The Biblical bias in development is always small of scale, and close to the ground. It prefers to see what small property owners do with their own resources. Its bias for the creation of wealth is the sharing of capital, not the amassing of it. And what’s the bottom line? Not money. Love. The laws of Moses are the pragmatic applications of the law of love into the areas of economics, security, and development. It’s our job as Jews and Christians to represent this to government.

Now let me bring it closer to home. We can hardly be witness to the government if we do not practice it ourselves. And that’s what the gospel lesson addresses. It’s what Simon the Pharisee found difficult. He was a good man. He was trying to be righteous. He was trying to practice the laws of God.

The Pharisees were one of the movements in Israel in Jesus’ day. They opposed the government of Rome as being like Ahab’s. They wanted to reinstate the kingdom of God in all its former purity. And their strategy was to be very strict—if they kept the laws of God in strict and scrupulous purity, then God would forgive the sins of Israel and God would come back, and kick out the Romans, and give them the Kingdom of God again. But what kept this from happening was these sinners. Like this woman. Simon believed that as long as the Jewish people kept on sinning, God would not forgive them and not come back.

And Jesus was not helping. The Pharisees thought he was giving exactly the wrong message. This tolerance of impurity, this cavorting with sinners. And Jesus’ loud criticism of their movement. Yet Simon was a good man, and personally generous, and he invites him to dinner.

Jesus is reclining on a dinner couch. He reclines on his side, his feet out behind, away from the table. The servants and women are waiting on the men. The doors of the house are open, and some of the poor have come in for a handout, because Simon is a good man.

But Jesus is notortiously unkosher, so Simon has to keep from touching him. Simon cannot give the signs of hospitality, like kissing the rabbi’s hand, or washing his feet, or showing him honor by anointing his head with oil. Jesus could take offense at this, but he’s being a good guest, and he accepts it graciously.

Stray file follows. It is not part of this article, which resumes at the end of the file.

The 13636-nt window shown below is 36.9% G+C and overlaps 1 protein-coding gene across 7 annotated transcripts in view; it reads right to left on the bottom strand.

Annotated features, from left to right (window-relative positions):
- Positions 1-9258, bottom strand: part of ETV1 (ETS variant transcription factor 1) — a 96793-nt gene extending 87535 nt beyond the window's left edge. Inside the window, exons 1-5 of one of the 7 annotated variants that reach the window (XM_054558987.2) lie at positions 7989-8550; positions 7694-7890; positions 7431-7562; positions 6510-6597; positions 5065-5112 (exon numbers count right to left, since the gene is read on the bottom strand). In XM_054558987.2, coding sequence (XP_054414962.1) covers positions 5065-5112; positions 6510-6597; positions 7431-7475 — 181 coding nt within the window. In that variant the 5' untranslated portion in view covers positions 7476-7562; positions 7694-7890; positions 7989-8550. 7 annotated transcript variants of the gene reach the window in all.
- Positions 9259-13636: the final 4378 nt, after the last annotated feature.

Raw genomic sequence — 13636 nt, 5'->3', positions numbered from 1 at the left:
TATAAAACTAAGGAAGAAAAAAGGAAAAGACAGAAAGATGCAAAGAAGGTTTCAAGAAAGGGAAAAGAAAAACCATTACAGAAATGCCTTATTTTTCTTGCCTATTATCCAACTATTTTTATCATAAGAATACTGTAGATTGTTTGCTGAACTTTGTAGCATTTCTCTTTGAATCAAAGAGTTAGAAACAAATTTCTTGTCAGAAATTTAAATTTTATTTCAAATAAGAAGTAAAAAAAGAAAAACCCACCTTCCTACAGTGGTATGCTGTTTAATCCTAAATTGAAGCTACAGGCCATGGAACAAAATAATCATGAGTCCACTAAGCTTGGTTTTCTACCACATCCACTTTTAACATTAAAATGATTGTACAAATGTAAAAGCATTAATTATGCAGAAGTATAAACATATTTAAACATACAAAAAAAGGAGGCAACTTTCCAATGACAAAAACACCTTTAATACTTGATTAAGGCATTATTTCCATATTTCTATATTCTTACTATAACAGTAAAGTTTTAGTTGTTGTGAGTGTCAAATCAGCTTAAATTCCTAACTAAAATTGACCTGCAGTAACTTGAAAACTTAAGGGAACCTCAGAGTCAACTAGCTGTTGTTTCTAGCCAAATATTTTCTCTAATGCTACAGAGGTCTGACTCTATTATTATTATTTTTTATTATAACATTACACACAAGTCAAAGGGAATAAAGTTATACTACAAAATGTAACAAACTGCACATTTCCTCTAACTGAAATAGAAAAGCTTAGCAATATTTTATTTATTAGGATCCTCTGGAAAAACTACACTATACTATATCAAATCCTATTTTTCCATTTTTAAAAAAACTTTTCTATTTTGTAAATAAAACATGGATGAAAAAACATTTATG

A woman of the street is grieved at this patronizing hospitality. How dare they treat Jesus like this? This rabbi does not look down on her, he does not make her feel like dirt. Like all prostitutes she hates her life, she is ashamed enough of her condition, and this man of God has compassion on her. He deserves to have his feet washed. Her tears will have to do. For a towel she has her hair. And she can’t reach his head, so she anoints his feet.

All of a sudden it’s sexual. Letting down her hair and kissing his feet are the tools of her trade. Simon takes offense at this within his house, but a good host never openly criticizes his guest. And a good guest ever openly criticize his host. So it’s not polite of Jesus to mention what Simon has failed to do for him.

But Jesus wants Simon to know that it’s not just the woman he’s forgiving; all along he’s been forgiving Simon too, just by accepting his patronizing hospitality. Jesus accepts the woman’s love, despite the impure way that she expresses it. Jesus accepts the Pharisee’s hospitality, despite his condescension. "Simon, Simon, the kingdom of God is already here. Here I am. I already am forgiving sins." The law of God is already here, it already is the law of the land, despite the presence of the Romans. The constitution of the kingdom of God is love.

The eminent domain of God is love. All the laws of Moses are summarized in love. Love of God above all, and love of neighbor as yourself. Of course it is impossible to impose the laws of Moses in our context today. Those laws were designed for a strictly agricultural situation and a specific time and place. Not even orthodox Jews want to apply them to America. But we can study and learn and represent the spirit and ethic of those laws. And we can use them as the conscience of our nation and a challenge to ourselves.

If you are wealthy, like Simon the Pharisee, then you can love the poor around you not as charity but as you love yourself. If you have power like king Ahab, then you can love your neighbor Naboth as yourself, and rejoice that he has what you desire. If you are righteous and good then you can love the dirty people as part of you.

You can do this if you acknowledge in humility how much God has forgiven you. You admit how much you are in debt yourself, in debt to the love of God, and having received such mercy, every day, how can you not love God most of all. Isn’t this what you want? Isn’t this what you want for the world?

Copyright © 2007 by Daniel Meeter, all rights reserved.

Saturday, June 16, 2007

The Gibbsville Transformers

What a wonderful week it was at Old First. We hosted the Transformers, a young adults group from the Gibbsville (Wisconsin) Reformed Church. They refurbished our main chandelier, and did eight other projects too.

There are 108 light bulbs in that chandelier, but God's love shone through 63 young adults from Wisconsin this week, filling our old church building with light and life and love. And music. And laughter. And scripture. And joy.

Let me recommend you to their blogs. Go to, and check out their two links. The first is the running journal, by Chris Wensink. The second is their photo record. You can also check out the comments in Only the Blog Knows Brooklyn, by Louise Crawford.
I loved having these folks here this week. I love their leader and pastor, the Rev. Luke Schouten. Thank you. And God bless you.
I should add what else they did. They built a new staircase to the tower room. They cleaned out the steeple and put wire mesh on the louvers. They painted the steeple stairwell. They built a new inner door for our handicap entrance. They redid the floor of our handicap washroom. They cleaned and graded and gravelled our back alleyway. They repaired the front steps. They witnessed to people in NYC. They praised God and studied scripture and talked to our neighbors, passersby, and visitors.
That was the week that was.